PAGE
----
The Bill does not propose to do that; it proposes something quite different.


The hon. Gentleman is continually correcting hon. Members who refer to his speech. He is apparently ashamed of what he has said. Let him listen, therefore, to one who thinks that he has a better memory than what he possesses. It is quite common, by the way, for a listener to remember things said by a speaker better than the speaker remembers them himself. His argument was, in short, that if you legalise these voluntary wage agreements you could not hope for success and progress consequent upon the operation of new inventions. If he had told us exactly what was in his mind he would have said that the employer ought to be entitled to exploit his workpeople to the utmost extent and to sweat them too if he liked.


The hon. Member has no right to put words into my mouth which I did not use. A previous speaker did the same thing, and I took the opportunity of correcting him and explaining exactly what I meant.


I am not putting words into the mouth of the hon. Gentleman; I am just trying to picture his mind. I am on occasions a good artist at that Let me follow that point, because it is very important in connection with this Measure. I will give an illustration which contradicts the argument of the hon. Gentleman. I had the privilege and honour in 1916 to organise and lead a strike of 250 women laundry workers, They were all adult women, and the wages they were being paid in the sunny West of England for 60 hours a week was 6s. 6d. It was because of the terribly low wages that were being paid in the laundry trade of that day that a Trade Board for that trade was established. My answer to the hon. Gentleman is that I know of no industry in this country which has developed more rapidly and progressed more scientifically, after the establishment of Trade Board wages, than the laundry industry. Consequently it is not true to say that if you stabilise wages by the methods of a Bill of this kind that it will prevent progress in the industry.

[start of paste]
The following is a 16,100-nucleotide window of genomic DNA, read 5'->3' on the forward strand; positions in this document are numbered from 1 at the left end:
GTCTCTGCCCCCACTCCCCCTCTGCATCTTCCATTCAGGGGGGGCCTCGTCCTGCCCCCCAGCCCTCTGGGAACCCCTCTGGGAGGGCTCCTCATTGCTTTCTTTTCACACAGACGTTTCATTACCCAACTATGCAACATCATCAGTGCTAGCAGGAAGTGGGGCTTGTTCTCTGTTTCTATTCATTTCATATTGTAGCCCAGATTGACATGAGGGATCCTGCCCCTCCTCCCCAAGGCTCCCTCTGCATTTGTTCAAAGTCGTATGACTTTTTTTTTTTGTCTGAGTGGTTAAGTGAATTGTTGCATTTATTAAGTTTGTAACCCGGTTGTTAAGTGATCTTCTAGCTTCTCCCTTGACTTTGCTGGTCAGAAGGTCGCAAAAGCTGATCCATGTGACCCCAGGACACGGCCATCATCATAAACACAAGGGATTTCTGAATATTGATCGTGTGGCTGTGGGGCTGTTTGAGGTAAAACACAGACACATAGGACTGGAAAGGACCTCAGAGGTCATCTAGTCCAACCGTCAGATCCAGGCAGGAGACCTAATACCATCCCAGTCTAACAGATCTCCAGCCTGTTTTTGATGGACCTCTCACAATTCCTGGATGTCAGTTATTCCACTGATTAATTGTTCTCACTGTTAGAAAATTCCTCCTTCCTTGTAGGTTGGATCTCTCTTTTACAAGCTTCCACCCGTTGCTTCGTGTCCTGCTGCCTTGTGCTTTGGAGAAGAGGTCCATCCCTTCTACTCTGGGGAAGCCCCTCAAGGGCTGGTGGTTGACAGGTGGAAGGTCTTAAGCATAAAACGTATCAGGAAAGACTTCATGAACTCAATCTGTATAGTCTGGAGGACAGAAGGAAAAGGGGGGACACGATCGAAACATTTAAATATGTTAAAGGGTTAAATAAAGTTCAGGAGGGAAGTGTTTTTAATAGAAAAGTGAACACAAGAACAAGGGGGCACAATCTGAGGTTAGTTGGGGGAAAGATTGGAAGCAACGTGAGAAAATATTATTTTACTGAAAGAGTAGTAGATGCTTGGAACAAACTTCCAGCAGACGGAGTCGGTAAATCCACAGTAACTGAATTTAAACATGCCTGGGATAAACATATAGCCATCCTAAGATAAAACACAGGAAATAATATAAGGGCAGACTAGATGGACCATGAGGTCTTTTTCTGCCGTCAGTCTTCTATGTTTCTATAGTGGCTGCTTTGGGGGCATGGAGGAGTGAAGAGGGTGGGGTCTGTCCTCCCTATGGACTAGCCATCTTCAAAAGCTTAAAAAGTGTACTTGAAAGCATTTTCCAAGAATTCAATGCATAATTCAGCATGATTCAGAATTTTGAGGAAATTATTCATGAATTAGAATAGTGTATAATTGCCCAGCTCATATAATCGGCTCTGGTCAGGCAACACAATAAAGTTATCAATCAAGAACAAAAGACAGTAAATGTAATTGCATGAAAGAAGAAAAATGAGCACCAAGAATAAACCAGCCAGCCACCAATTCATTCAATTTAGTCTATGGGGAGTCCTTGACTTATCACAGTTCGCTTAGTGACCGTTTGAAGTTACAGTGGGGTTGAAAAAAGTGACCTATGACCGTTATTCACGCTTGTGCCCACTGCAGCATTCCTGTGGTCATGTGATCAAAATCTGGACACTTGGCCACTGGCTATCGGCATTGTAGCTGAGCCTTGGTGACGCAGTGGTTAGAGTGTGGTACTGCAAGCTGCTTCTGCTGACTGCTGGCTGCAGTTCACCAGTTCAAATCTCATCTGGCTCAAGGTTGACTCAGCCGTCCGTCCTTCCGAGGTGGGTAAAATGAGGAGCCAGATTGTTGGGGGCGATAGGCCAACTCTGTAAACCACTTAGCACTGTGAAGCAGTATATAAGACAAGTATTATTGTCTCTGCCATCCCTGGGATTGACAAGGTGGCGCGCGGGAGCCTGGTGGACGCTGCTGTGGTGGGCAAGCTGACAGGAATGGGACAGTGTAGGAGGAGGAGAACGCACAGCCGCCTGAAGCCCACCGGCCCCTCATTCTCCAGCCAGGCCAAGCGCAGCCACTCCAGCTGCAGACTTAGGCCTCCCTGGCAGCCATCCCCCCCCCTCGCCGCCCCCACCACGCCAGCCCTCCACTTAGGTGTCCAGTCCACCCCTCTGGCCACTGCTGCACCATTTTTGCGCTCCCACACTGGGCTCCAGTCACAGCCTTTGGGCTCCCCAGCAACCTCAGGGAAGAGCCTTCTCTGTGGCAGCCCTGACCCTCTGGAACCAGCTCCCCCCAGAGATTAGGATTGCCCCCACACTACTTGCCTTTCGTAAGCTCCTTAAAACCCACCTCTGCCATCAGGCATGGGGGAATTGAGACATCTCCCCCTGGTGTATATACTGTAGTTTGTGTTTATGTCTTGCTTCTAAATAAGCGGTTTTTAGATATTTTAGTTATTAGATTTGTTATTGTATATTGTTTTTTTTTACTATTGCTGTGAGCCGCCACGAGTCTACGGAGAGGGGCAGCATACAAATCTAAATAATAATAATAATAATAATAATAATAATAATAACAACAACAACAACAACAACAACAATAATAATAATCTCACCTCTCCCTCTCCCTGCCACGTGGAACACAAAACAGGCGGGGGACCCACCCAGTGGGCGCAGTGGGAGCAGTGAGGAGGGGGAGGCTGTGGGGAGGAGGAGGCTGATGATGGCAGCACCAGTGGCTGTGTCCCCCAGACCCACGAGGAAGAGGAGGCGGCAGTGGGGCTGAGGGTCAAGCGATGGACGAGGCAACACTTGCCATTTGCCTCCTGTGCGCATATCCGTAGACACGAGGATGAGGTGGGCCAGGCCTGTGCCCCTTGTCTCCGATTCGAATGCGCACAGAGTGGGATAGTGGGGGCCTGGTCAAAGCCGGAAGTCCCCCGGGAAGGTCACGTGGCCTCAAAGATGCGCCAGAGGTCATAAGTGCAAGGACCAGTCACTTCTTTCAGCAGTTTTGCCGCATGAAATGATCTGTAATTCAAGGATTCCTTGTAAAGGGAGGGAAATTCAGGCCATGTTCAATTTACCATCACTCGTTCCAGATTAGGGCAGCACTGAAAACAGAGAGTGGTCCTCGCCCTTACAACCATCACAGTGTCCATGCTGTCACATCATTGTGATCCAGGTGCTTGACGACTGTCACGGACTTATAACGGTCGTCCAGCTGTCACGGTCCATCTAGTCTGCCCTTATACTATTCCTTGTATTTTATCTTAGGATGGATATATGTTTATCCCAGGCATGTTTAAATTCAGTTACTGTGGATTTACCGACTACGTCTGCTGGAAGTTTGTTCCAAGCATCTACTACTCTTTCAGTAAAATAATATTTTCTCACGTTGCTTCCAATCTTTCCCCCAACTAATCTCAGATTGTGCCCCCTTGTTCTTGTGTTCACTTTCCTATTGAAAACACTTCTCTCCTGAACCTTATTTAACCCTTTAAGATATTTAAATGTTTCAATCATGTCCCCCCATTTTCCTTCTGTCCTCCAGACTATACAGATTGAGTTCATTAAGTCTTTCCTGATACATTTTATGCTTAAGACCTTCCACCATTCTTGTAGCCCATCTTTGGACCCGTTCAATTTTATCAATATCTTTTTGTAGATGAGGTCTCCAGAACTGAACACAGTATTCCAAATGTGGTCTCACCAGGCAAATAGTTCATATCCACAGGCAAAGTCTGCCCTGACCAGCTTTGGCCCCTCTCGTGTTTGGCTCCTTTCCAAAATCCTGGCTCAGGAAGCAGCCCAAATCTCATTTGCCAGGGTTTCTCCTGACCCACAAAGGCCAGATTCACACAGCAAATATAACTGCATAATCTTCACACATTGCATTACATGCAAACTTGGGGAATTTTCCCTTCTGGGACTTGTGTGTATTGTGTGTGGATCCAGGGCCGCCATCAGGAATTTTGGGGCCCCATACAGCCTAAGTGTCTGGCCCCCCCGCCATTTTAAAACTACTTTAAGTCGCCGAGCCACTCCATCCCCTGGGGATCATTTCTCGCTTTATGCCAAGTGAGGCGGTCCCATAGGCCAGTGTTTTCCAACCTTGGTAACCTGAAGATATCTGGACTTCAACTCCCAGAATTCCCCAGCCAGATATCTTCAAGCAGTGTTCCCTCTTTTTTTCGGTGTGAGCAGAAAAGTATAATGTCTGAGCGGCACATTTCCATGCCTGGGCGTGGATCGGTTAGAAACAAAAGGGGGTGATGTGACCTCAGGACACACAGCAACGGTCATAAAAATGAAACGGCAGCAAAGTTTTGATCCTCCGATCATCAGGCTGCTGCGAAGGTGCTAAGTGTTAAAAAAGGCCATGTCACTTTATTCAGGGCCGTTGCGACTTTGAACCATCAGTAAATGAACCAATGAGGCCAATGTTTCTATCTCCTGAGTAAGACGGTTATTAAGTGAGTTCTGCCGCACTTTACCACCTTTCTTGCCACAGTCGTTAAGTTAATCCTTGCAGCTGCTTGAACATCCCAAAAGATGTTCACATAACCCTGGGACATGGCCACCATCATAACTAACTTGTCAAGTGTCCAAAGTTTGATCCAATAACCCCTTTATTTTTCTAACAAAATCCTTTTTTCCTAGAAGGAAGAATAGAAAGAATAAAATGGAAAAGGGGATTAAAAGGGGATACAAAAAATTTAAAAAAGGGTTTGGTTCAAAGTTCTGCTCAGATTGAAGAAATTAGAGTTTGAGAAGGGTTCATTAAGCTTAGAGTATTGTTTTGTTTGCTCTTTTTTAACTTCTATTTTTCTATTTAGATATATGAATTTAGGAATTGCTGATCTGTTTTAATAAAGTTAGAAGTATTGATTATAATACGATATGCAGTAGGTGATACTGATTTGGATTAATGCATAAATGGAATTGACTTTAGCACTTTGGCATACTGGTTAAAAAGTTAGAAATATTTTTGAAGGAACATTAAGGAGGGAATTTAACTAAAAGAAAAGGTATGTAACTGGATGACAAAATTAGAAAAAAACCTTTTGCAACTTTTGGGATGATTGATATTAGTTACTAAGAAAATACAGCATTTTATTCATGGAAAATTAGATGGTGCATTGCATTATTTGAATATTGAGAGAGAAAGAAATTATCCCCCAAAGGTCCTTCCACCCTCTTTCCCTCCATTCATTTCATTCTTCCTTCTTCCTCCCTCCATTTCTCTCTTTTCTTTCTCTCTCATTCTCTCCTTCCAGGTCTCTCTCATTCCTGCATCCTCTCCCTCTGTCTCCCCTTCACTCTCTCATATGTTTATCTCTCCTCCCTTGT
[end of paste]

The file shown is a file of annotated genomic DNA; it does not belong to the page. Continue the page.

There is one question which I want to ask the Minister of Labour. Incidentally, I was pleased with the speech of the hon. Gentleman below the Gangway about the names of those little townships. Being a Lancashire man myself I rather relished the reference to those names. It is astonishing how we Lancashire folk cling together. From the list of townships given in the Schedule to the Bill, I take it that they are districts in which employers and employed are in local associations, and that they are bound together in one federation at the top as it were? Will the wages agreements covered by Orders made under this Bill when it is an Act of Parliament be wages agreements in respect of each district, or will they be agreements covering the whole of the county and the surrounding townships in Cheshire and Yorkshire? That matter is very important as far as this Measure is concerned. I ought to add that the official Labour Opposition is in favour of this Measure. It is, of course, an innovation. It is a new thing in so far as the law of the land is concerned to bring legal sanction to bear on the enforcement of voluntary wage agreements.